When I was growing up, my mom often made stuffed green peppers. She’d cook up a combination of ground beef, brown rice, onions and raisins. They’d get baked until everything was bubbly. In the last five minutes of cooking, a slice of muenster cheese would be draped across the top of each pepper half, to help bind it all together. I love these peppers, but they’re sort of heavy for the heat we’ve been having lately (and Scott doesn’t cotton to cooked raisins).

chopped/grated veg in pot

A few weeks ago, we went to a Phillies game. It had been years since I’d been to a live sporting event of any kind, but when Scott got the tickets from work, I was excited to go, mostly because I love a good stadium hot dog. To me, the perfect hot dog is served in a squishy bun and dressed with mustard, sweet relish and chopped onions (preferrably dispensed in bulk from a stainless steel container with a rotary handle that controls the output).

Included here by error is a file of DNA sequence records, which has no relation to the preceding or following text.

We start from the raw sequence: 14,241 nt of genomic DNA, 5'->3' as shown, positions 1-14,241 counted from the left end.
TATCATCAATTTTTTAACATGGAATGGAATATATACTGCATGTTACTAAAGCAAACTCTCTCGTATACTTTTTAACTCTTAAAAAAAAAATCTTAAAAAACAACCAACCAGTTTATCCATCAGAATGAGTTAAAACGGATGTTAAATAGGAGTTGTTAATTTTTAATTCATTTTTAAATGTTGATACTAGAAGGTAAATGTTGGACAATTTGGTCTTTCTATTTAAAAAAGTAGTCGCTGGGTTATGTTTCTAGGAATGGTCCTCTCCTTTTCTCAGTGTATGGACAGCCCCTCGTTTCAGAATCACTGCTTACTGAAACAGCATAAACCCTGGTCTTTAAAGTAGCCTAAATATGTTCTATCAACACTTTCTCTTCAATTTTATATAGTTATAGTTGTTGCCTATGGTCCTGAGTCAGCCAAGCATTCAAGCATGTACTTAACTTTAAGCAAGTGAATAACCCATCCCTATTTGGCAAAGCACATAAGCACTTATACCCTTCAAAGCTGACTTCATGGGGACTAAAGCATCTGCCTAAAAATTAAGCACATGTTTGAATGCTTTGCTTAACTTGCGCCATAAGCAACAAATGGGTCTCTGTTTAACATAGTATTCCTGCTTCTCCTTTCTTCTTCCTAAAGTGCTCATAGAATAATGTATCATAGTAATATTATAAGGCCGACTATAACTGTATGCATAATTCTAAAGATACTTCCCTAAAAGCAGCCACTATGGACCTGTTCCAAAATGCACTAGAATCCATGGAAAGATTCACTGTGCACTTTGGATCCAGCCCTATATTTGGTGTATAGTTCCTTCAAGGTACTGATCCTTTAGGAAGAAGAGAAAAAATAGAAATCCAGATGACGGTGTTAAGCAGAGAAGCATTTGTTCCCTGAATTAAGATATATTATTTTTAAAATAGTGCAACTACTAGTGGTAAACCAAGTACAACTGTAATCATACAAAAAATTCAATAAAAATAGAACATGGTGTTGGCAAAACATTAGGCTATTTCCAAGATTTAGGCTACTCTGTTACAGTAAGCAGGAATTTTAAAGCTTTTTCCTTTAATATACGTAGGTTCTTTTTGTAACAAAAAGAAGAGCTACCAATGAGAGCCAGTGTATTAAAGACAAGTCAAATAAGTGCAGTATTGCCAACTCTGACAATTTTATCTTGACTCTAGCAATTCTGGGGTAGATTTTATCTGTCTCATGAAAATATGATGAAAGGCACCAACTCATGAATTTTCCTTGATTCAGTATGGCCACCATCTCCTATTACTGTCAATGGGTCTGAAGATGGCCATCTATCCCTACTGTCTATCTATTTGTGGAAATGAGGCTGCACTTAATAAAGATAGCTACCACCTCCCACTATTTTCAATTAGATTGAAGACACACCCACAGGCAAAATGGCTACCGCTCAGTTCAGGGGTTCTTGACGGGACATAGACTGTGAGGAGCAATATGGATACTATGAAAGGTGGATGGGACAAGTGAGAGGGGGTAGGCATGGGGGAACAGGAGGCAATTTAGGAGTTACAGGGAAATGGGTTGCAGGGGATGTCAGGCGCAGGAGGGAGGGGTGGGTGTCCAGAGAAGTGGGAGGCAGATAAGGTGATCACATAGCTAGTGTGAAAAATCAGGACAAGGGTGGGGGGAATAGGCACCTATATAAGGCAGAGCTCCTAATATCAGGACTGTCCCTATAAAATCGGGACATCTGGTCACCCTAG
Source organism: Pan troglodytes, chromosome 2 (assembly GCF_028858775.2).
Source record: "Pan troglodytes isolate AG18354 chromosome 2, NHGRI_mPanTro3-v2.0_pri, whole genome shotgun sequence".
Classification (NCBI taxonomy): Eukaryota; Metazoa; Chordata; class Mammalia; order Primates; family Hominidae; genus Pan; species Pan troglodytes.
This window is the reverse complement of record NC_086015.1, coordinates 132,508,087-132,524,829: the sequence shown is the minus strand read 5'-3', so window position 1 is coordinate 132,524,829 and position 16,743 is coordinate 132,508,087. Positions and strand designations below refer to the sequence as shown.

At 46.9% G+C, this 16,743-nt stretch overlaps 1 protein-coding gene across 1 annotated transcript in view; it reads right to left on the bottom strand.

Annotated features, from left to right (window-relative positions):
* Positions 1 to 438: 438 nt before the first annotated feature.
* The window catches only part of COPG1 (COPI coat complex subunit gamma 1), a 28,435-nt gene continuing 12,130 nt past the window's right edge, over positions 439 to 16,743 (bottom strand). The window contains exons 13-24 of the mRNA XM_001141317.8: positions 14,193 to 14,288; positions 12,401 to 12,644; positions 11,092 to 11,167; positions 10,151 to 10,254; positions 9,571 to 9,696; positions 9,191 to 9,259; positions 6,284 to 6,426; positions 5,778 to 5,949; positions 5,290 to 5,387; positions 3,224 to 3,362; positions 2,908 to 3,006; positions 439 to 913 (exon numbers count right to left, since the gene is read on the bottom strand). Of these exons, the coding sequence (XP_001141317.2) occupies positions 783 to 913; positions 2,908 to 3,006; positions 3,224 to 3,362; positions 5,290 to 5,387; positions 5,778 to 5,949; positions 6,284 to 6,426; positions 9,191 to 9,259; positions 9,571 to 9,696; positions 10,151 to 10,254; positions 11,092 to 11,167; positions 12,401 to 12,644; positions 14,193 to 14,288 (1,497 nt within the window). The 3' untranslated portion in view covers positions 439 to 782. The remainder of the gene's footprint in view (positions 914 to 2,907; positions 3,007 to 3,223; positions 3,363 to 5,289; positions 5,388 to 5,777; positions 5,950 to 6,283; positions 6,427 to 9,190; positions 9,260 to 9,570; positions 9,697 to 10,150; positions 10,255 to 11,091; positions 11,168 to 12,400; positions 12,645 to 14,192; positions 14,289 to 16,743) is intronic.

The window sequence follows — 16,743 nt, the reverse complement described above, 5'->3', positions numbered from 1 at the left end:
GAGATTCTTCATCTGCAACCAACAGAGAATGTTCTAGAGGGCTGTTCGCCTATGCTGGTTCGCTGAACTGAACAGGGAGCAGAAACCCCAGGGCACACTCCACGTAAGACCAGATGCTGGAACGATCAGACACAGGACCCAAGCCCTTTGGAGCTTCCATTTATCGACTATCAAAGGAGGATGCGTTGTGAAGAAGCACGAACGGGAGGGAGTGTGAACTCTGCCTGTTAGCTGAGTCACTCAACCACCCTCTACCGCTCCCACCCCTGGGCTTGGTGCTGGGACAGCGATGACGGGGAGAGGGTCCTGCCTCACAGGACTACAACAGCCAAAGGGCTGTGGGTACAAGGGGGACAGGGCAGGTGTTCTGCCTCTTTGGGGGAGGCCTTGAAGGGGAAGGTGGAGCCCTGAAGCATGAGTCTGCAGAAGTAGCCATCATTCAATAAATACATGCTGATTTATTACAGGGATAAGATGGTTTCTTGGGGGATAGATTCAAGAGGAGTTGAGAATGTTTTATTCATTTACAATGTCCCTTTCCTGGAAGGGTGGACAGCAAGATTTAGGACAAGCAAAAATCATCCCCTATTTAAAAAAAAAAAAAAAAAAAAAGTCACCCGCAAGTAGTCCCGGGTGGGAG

stirring the relish

So, when it came time to make something for this cucurbits challenge, I had sweet pickle relish on the brain and peppers to use. What I did was mash up this Garden Relish recipe (because it used a lot of bell peppers) with the Sweet Pickle Relish in the Ball Book (page 52 of the 2008 edition). I skipped the green tomatoes called for in the Garden Relish, and instead made my main players peppers and kirby cucumbers, with some shredded onion for kick.

bubbling the relish

I made a point of increasing the vinegar a bit since I omitted the one ingredient (green tomatoes) that could have lent some additional acid to the party and added a pinch of red chili flakes to the array of spices, to help balance the sweet and tart flavors. I very much look forward to eating a scoop of this on a hot dog in the very near future. I’m also delighted to have cleared out all those peppers from my fridge. The other nice part of this recipe is that it gave me the opportunity to pull out the shredding disc for my food processor. It made incredibly quick work of the cucumber and onion.